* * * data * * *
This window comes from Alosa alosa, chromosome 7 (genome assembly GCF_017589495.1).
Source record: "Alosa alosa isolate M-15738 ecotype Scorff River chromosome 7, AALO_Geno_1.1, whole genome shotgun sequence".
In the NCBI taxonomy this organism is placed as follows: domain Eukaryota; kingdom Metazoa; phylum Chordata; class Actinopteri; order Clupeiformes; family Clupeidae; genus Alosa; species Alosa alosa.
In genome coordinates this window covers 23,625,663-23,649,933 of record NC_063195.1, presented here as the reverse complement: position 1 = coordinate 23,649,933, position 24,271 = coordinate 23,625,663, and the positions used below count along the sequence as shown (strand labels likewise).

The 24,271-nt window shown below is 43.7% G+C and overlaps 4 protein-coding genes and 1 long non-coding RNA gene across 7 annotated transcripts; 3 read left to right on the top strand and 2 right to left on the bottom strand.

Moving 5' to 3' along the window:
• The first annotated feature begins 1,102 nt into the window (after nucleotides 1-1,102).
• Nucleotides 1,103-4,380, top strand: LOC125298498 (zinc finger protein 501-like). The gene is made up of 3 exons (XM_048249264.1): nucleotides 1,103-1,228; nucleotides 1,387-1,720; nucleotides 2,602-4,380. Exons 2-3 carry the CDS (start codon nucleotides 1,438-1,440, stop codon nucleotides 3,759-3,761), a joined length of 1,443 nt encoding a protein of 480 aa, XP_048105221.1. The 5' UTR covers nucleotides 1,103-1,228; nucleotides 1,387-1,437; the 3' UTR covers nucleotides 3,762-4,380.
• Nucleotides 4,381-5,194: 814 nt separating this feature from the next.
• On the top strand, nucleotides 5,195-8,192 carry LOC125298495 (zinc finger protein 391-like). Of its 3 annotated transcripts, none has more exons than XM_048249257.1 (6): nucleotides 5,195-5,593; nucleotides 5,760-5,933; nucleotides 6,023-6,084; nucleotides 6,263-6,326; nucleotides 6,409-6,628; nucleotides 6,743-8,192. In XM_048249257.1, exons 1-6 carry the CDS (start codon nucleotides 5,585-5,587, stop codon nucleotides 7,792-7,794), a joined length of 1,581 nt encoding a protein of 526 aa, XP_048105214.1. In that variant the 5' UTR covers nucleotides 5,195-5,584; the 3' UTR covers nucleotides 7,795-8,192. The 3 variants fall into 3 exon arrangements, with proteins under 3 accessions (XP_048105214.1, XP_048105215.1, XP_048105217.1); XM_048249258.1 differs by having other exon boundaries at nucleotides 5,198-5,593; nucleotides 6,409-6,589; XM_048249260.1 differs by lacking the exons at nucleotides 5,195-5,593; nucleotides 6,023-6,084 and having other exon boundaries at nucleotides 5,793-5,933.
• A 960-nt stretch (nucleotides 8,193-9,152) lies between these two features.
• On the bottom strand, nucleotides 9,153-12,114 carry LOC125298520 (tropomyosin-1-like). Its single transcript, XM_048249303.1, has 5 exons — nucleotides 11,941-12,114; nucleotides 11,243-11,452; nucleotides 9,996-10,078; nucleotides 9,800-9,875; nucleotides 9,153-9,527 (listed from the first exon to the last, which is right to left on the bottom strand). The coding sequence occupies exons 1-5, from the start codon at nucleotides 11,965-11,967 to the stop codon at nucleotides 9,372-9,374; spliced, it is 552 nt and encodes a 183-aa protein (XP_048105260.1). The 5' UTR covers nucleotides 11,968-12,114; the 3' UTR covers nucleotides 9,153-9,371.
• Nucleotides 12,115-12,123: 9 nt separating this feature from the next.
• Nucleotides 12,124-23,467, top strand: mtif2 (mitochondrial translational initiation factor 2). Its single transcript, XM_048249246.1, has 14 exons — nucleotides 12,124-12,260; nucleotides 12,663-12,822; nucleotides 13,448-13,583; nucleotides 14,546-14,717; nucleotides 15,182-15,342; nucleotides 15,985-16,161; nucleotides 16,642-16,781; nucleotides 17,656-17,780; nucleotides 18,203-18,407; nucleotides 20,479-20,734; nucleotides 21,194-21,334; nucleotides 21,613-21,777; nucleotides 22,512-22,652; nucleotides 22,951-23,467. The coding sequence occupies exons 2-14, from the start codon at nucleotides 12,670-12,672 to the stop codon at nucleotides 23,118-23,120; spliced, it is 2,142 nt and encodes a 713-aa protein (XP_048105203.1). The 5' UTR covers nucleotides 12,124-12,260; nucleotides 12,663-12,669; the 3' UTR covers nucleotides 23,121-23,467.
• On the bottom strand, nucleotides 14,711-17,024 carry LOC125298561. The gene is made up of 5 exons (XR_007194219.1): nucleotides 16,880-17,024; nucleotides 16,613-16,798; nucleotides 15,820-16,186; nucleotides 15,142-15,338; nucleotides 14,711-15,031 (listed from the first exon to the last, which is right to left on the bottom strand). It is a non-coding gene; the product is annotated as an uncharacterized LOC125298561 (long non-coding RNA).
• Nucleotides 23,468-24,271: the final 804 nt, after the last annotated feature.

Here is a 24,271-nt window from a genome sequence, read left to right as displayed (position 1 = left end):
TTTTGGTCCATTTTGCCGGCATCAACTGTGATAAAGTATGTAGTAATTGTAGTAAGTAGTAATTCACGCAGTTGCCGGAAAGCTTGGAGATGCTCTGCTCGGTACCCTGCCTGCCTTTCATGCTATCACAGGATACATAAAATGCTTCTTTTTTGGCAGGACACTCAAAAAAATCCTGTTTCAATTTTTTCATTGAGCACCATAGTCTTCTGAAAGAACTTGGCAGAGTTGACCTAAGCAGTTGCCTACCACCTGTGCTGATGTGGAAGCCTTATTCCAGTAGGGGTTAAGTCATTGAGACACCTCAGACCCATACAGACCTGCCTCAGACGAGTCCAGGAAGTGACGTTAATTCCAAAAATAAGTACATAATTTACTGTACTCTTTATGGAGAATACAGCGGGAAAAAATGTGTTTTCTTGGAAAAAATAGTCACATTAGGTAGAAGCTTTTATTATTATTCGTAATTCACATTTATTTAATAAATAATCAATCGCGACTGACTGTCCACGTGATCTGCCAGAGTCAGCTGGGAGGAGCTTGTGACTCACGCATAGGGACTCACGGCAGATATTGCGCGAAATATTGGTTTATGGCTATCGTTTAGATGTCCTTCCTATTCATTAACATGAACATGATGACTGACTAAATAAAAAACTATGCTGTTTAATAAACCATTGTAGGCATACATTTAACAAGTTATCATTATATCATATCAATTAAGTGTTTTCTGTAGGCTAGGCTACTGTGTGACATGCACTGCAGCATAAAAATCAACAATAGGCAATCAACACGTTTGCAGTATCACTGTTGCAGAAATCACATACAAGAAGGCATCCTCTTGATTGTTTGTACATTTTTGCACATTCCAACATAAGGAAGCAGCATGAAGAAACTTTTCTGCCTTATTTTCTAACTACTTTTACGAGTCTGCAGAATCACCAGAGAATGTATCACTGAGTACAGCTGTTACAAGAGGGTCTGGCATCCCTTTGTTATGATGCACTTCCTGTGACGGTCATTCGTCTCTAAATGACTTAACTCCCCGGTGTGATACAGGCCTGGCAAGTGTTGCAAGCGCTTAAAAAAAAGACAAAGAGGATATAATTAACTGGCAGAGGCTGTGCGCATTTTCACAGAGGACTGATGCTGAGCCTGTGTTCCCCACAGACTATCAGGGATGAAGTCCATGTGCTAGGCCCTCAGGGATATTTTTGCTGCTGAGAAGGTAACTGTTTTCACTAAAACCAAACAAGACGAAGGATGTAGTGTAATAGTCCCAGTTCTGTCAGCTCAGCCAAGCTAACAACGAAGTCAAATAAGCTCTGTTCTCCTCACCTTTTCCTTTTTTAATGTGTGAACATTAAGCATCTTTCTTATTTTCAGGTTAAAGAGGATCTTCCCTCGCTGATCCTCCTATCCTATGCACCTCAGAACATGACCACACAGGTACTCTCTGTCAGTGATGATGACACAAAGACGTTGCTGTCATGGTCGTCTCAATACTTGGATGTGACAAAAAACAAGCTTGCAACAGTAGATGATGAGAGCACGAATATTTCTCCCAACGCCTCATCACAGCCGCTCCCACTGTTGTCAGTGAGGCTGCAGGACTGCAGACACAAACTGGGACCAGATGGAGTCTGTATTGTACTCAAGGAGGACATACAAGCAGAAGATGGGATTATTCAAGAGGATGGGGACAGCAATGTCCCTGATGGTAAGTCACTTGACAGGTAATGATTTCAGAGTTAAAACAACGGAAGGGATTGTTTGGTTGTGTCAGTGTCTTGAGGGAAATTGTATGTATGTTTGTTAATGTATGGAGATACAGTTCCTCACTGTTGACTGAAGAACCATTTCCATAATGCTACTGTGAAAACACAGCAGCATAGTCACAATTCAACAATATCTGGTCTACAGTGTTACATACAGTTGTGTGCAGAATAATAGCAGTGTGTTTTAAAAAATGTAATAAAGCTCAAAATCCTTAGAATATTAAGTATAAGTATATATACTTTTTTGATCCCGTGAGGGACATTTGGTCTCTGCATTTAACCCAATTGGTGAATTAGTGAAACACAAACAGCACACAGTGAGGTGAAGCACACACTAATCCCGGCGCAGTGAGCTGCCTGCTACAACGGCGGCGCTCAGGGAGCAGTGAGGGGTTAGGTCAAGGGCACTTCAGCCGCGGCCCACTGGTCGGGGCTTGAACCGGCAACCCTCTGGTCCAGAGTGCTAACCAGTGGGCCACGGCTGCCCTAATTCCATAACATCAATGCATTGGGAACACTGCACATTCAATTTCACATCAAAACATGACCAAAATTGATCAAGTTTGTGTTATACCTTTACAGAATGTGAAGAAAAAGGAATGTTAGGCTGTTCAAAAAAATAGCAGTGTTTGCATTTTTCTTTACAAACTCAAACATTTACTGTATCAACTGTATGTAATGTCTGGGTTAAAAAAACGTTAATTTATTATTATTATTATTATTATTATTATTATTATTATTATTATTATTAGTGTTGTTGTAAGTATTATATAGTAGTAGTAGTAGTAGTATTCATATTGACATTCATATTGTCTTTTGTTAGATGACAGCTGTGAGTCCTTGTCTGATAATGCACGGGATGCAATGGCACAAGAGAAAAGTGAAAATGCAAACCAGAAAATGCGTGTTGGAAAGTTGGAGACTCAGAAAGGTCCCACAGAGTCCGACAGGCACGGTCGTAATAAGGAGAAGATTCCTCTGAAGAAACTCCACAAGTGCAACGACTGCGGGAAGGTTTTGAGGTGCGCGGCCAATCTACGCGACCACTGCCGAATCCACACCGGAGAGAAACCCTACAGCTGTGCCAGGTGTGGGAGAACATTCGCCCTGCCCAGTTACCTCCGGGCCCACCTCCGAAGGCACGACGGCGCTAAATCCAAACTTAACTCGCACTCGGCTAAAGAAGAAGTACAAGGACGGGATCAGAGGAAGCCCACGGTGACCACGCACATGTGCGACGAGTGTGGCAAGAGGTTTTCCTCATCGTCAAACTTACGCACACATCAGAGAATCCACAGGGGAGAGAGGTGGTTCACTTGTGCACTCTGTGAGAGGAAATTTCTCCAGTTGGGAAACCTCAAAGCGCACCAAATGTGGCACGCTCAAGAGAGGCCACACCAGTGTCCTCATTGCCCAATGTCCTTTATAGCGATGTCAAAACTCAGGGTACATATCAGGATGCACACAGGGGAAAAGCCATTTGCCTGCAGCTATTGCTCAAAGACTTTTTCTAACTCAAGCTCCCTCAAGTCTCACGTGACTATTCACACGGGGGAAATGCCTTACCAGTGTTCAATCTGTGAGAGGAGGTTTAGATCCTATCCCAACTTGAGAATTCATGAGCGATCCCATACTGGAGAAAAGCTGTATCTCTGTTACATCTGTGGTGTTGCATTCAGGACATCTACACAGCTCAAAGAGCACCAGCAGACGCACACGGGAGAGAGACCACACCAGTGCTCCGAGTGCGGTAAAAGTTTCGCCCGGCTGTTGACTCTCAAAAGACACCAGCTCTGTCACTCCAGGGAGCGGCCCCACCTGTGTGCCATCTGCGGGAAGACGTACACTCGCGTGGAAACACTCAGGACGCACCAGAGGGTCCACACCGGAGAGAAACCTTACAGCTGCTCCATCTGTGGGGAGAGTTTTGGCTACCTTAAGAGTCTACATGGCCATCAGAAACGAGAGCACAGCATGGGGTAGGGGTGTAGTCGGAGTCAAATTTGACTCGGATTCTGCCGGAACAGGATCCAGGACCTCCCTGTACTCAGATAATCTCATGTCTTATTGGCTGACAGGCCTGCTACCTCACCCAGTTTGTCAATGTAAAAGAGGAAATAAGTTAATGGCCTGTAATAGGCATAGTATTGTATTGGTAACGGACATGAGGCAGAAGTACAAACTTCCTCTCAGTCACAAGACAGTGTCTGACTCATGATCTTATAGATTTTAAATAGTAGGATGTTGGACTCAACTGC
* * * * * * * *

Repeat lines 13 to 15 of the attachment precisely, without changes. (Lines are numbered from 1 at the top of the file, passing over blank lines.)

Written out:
• Nucleotides 12,115-12,123: 9 nt separating this feature from the next.
• Nucleotides 12,124-23,467, top strand: mtif2 (mitochondrial translational initiation factor 2). Its single transcript, XM_048249246.1, has 14 exons — nucleotides 12,124-12,260; nucleotides 12,663-12,822; nucleotides 13,448-13,583; nucleotides 14,546-14,717; nucleotides 15,182-15,342; nucleotides 15,985-16,161; nucleotides 16,642-16,781; nucleotides 17,656-17,780; nucleotides 18,203-18,407; nucleotides 20,479-20,734; nucleotides 21,194-21,334; nucleotides 21,613-21,777; nucleotides 22,512-22,652; nucleotides 22,951-23,467. The coding sequence occupies exons 2-14, from the start codon at nucleotides 12,670-12,672 to the stop codon at nucleotides 23,118-23,120; spliced, it is 2,142 nt and encodes a 713-aa protein (XP_048105203.1). The 5' UTR covers nucleotides 12,124-12,260; nucleotides 12,663-12,669; the 3' UTR covers nucleotides 23,121-23,467.
• On the bottom strand, nucleotides 14,711-17,024 carry LOC125298561. The gene is made up of 5 exons (XR_007194219.1): nucleotides 16,880-17,024; nucleotides 16,613-16,798; nucleotides 15,820-16,186; nucleotides 15,142-15,338; nucleotides 14,711-15,031 (listed from the first exon to the last, which is right to left on the bottom strand). It is a non-coding gene; the product is annotated as an uncharacterized LOC125298561 (long non-coding RNA).